By Daniel Fung, TSN Contributor - Archive - Email
CFL can turn Braidwood saga into a positive
Vancouver, BC (Sports Network) - You can't blame the CFL if it is quick to distance itself from the Adam Braidwood saga, but here's hoping the league can find a way to turn a terrible negative into a positive for the next generation of young football players in Canada.

Braidwood, a former defensive end for the Edmonton Eskimos, was sentenced to 4 1/2 years in prison this past Friday after pleading guilty to sexual assault and careless storage of firearm. The 28-year-old admitted that he sexually assaulted, choked and threatened to kill a woman in December 2010

Ironically, Braidwood learned of his sentence on the same day the CFL's BC Lions held their annual Orange Helmet Awards dinner - an evening dedicated to celebrating and raising funds for British Columbia Amateur Football.

Braidwood has no ties to the Lions organization, but he has plenty with amateur football in British Columbia. He was a standout player with BC high school football's Seaquam Seahawks - he is still listed on the school's football website as being a member of its Athletic Hall of Fame - before moving on to play collegiate football at Washington State. He was then drafted first overall by the Eskimos in the 2006 CFL Canadian Draft.

British Columbia is where his football career began and where we are left to now wonder. Perhaps young up-and-coming athletes, like Braidwood once was, might have been helped early on had there been programs in place addressing the issue of violence, particularly those directed toward women.

There are plenty of programs aimed toward amateur athletes that deal with certain hot-button topics such as post-secondary education, drug and substance abuse and, more recently, proper care techniques when dealing with head injuries and concussions. As far as those specifically tailored toward minor football players across Canada, the CFL has its stamp on a good number of them.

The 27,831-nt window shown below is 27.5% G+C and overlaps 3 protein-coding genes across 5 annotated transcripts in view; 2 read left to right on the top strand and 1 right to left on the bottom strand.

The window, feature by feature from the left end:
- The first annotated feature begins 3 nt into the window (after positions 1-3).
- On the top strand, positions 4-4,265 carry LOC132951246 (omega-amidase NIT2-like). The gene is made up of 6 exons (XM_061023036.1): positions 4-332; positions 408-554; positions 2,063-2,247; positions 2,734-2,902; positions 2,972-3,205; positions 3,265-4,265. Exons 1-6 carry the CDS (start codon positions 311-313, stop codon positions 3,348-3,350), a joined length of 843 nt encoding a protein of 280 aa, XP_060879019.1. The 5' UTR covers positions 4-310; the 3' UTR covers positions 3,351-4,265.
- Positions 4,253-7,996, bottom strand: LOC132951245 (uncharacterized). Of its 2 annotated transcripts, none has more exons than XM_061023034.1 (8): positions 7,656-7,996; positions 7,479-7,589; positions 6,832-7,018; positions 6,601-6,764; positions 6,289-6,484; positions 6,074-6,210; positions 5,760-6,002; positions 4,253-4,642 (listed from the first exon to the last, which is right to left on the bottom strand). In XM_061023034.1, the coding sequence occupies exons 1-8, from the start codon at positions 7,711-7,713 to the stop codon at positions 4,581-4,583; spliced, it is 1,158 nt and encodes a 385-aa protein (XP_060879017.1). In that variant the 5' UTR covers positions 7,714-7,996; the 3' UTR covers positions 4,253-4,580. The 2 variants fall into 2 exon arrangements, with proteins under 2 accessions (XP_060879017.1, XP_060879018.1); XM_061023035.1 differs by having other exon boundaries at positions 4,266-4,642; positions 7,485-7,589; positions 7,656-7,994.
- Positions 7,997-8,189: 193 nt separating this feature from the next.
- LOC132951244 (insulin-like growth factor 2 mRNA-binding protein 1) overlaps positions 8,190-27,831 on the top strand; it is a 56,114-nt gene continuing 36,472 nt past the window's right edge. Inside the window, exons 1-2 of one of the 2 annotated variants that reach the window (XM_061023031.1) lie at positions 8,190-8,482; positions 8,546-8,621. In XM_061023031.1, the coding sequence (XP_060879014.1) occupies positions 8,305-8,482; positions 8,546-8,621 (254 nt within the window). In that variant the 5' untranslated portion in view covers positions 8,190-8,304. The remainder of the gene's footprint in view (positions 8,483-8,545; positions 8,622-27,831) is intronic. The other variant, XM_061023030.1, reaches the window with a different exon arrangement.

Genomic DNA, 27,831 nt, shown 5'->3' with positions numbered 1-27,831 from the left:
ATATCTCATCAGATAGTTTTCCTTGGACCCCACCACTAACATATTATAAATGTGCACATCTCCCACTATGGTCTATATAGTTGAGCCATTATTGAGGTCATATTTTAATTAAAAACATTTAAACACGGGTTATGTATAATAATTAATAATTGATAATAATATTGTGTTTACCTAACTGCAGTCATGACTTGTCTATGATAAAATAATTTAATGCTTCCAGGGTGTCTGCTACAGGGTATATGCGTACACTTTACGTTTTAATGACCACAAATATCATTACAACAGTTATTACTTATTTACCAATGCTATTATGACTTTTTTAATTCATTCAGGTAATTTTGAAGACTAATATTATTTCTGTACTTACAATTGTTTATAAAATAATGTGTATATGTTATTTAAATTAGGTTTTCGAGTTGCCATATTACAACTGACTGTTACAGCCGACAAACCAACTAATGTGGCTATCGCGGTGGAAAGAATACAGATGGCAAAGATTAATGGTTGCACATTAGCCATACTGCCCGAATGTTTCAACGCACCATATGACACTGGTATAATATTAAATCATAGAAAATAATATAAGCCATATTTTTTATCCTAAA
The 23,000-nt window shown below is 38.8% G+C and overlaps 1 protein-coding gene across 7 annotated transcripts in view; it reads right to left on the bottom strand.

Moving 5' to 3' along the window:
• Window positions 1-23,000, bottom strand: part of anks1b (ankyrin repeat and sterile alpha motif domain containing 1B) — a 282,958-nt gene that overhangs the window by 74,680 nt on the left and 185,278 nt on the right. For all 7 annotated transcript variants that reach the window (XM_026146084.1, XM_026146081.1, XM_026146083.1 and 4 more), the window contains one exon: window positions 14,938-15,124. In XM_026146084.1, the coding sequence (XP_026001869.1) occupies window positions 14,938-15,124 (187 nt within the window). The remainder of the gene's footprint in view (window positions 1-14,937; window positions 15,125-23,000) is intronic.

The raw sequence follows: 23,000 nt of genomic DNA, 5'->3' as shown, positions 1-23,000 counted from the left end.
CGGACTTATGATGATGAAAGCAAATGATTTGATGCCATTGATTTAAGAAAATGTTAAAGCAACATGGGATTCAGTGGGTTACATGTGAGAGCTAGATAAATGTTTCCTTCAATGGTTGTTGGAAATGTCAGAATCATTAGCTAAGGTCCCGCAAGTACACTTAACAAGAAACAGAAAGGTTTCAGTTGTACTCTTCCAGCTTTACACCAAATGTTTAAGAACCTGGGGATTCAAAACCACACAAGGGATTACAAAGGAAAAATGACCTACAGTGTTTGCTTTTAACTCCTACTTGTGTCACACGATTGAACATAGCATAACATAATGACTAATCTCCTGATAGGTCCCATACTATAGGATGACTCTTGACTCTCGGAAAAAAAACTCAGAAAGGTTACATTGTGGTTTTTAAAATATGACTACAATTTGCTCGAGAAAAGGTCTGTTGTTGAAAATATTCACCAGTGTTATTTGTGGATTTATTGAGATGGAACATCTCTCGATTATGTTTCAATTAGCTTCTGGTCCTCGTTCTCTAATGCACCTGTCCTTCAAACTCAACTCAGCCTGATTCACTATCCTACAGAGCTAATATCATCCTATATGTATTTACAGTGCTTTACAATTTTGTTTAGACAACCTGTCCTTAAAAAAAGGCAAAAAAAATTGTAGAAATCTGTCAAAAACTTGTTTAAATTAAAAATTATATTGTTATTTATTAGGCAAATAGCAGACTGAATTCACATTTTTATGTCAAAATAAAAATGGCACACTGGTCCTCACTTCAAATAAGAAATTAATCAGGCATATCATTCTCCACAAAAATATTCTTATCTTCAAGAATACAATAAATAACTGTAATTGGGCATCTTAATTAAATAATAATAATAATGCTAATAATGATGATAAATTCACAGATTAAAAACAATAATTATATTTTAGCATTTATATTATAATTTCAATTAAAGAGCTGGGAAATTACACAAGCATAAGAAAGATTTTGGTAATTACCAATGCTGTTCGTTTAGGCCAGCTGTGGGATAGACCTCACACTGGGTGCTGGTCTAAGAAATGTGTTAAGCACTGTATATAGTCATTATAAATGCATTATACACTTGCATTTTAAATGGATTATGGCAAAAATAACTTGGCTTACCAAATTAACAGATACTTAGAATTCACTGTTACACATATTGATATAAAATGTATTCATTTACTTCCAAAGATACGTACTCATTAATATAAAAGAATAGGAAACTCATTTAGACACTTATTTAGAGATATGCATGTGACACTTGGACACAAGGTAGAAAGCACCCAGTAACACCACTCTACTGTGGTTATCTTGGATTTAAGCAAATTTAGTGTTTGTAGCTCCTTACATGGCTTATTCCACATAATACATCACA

But when it comes to those programs that deal with the often taboo topic of domestic violence, they seem to be much less prevalent and certainly much less publicized. There are those who would argue it is just as, if not more, important to the development of upstanding citizens. That's especially the case when you consider that young athletes are impressionable and often believe they're as invincible off the field as they are on it.

There have been some recent signs that professional sports clubs are starting to bring this issue to the forefront.

The BC Lions launched a program back in 2011 called "Be More Than a Bystander," which involves presenting educational workshops for high school students as well as to amateur football coaches. There were some suggestions the program was launched in response to the situation involving one of their former players, Josh Boden.

Boden, once a promising young receiver who coincidentally also had his amateur football roots in British Columbia as a star player with the Canadian Junior Football League's South Surrey Rams, had a long criminal history including sexual assault. He was sentenced to one year in prison for his sex crimes last August.

The sagas involving the likes of Braidwood and Boden should be enough to convince the CFL, if not all professional sports leagues, that an educational program dealing with violence toward women is a necessity and one that ought to begin at the amateur level and is continually reinforced as players advance through the ranks.

The CFL has an opportunity to make something positive come out of this terrible story. Let's hope the league can find a way to go down that path instead of sweeping everything under the rug.

It might mean not having to deal with cases like Braidwood or Boden again in the near future.

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